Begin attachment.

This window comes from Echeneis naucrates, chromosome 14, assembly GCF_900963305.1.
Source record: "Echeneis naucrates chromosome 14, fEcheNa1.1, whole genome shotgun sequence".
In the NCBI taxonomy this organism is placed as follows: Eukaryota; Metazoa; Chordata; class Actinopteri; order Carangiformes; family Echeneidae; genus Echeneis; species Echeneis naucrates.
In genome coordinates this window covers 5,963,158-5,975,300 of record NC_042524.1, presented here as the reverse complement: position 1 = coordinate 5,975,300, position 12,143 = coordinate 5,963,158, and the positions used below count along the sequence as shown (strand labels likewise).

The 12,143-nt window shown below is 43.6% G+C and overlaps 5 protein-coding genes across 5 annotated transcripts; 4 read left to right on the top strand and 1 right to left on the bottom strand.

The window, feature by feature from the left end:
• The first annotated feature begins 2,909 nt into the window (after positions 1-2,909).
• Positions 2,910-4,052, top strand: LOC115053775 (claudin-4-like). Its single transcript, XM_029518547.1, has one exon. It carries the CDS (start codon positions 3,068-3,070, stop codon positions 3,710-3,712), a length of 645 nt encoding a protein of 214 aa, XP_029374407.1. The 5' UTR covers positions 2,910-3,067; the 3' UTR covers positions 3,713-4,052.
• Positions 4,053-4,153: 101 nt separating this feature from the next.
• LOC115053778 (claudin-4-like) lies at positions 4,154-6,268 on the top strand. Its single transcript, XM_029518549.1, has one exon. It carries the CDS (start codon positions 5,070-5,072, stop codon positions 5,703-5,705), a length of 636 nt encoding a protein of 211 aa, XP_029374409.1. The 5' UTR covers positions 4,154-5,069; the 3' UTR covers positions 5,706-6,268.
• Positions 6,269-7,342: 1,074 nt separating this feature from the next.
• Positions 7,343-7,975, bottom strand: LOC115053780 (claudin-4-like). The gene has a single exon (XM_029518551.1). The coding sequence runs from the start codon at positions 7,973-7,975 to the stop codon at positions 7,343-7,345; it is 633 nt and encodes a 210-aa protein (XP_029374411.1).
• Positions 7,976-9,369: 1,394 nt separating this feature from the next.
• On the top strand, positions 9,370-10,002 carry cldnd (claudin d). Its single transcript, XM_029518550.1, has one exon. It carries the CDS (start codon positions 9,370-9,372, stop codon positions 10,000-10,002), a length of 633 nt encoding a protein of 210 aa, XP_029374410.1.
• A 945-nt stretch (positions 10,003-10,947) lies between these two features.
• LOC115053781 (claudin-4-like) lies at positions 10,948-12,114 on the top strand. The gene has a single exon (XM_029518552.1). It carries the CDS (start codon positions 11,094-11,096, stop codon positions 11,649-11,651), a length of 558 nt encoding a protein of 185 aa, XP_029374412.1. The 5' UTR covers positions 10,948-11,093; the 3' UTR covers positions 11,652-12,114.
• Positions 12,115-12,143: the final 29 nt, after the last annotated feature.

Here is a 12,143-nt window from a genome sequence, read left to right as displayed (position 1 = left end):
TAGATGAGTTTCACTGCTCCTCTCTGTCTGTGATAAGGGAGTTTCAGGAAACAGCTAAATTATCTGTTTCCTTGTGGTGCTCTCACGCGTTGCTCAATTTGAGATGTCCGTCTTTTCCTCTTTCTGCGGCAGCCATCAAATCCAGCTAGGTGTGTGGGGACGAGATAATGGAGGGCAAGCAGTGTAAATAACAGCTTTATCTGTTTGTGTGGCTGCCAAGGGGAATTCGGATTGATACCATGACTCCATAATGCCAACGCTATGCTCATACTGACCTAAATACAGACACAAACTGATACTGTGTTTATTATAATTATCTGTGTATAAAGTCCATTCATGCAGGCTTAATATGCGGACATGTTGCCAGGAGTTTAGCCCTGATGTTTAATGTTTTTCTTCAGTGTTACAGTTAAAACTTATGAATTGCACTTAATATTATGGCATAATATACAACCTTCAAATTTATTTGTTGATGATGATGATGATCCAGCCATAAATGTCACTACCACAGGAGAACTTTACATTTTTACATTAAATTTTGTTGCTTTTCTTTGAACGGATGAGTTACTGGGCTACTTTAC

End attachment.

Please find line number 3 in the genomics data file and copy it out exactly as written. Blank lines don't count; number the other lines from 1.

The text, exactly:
In the NCBI taxonomy this organism is placed as follows: Eukaryota; Metazoa; Chordata; class Actinopteri; order Carangiformes; family Echeneidae; genus Echeneis; species Echeneis naucrates.